ALBANY, N.Y. (NEWS10)- For months employers in the region and across the nation have been saying there are not enough workers to go around. From hospitality to foodservice and healthcare, a lack of workers is affecting all industries.

Two local employment agencies said there is indeed a worker shortage and that the end of pandemic unemployment benefits has not driven people back into the workforce right away as some had anticipated.

Jordan Modiano, the owner of Express Employment Professionals, said between two offices in Albany and Saratoga he could put approximately 500 people to work in light industry or administrative positions this week alone. He also said employers are using increased pay rates and benefits to entice people to work for them.

“A lot of people are sitting on the sidelines. Choosing not to participate or removing themselves from the workforce,” said Modiano. “If you want to work, there’s work.”

He described the demand from his clients as “astronomical” and said minimum wage is not a factor in the Capital Region, because employers have raised rates substantially in the hopes of attracting candidates.

CEO of Walrath Recruiting, Inc., Renee Walrath, said no one industry they serve is struggling to find employees more than another, across the board they are all struggling to find workers. Her company is finding candidates that fit client needs but it’s taking more time and effort to do so.

“We’re not waiting for resumes to fall on our desk,” she said.

Walrath, like Modiano, said her clients have raised wages and increased benefits to recruit employees. They both agree the worker shortage is a complex issue, not attributable to a single cause. Both also say they are seeing healthcare professionals like registered nurses, licensed practical nurses, or nurse practitioners wanting to move from clinical to non-clinical positions or move to other industries entirely.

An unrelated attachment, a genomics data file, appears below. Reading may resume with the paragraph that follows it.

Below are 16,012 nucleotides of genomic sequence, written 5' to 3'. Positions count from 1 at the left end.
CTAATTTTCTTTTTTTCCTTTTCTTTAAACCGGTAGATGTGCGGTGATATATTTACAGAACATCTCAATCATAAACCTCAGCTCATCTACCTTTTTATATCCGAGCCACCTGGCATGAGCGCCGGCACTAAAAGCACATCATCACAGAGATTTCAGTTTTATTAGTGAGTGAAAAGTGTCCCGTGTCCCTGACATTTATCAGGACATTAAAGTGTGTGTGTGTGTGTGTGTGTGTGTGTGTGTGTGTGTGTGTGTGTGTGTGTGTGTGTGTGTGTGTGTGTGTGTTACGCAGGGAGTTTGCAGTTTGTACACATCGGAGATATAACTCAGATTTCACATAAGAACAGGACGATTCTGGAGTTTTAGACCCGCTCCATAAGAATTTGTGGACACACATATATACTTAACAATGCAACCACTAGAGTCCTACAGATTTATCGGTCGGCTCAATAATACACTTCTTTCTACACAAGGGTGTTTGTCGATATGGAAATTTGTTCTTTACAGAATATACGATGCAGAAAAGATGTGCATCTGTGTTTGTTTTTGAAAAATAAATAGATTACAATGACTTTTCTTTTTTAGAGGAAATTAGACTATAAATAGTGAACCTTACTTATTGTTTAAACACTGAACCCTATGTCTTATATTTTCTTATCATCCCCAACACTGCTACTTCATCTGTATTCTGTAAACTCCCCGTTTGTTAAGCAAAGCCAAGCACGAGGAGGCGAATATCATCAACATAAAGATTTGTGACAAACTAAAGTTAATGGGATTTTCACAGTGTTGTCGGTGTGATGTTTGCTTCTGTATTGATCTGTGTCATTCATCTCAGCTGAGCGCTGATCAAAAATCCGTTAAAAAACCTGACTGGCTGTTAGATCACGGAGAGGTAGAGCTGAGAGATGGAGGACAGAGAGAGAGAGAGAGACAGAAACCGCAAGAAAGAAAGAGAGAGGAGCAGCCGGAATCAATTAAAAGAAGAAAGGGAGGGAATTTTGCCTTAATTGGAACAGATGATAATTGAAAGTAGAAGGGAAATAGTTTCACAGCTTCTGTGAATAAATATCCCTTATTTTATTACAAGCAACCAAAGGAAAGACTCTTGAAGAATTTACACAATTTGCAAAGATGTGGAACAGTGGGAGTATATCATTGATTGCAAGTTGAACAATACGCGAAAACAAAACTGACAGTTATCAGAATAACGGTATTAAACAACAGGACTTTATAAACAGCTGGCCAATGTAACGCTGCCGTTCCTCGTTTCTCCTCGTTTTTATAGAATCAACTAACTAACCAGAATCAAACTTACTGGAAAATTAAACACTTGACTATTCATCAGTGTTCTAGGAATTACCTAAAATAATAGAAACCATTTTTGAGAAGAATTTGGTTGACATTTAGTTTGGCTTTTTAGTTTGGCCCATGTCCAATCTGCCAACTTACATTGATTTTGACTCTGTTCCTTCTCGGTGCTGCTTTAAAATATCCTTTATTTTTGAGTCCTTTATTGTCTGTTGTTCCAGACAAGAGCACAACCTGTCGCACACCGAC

They both said they have talked to healthcare workers who are looking for jobs or companies that will not require them to get vaccinated for COVID. Modiano said its challenging for his agency to place former healthcare workers because their skills are not always transferable.

Walrath further elaborated on the topic of COVID vaccine mandates by saying that a month ago 20% of her clients were having conversations about vaccines, mandates, and weekly testing. She said every day more clients are talking about these issues and how it pertains to future employees.

To prevent valuable employees from jumping ship, Walrath said the best thing employers can do is to talk with them before they take another position and try to find out what the employee needs or is looking for.

Will people go back to work? Modiano said he expects a slow return of people into the workforce and maybe by the holidays it will be a different scenario. Eventually people will want to return to work, he said.

“Humans want to do something to contribute to society. Most people want to see ‘good’ win. People have a legacy to leave,” he added.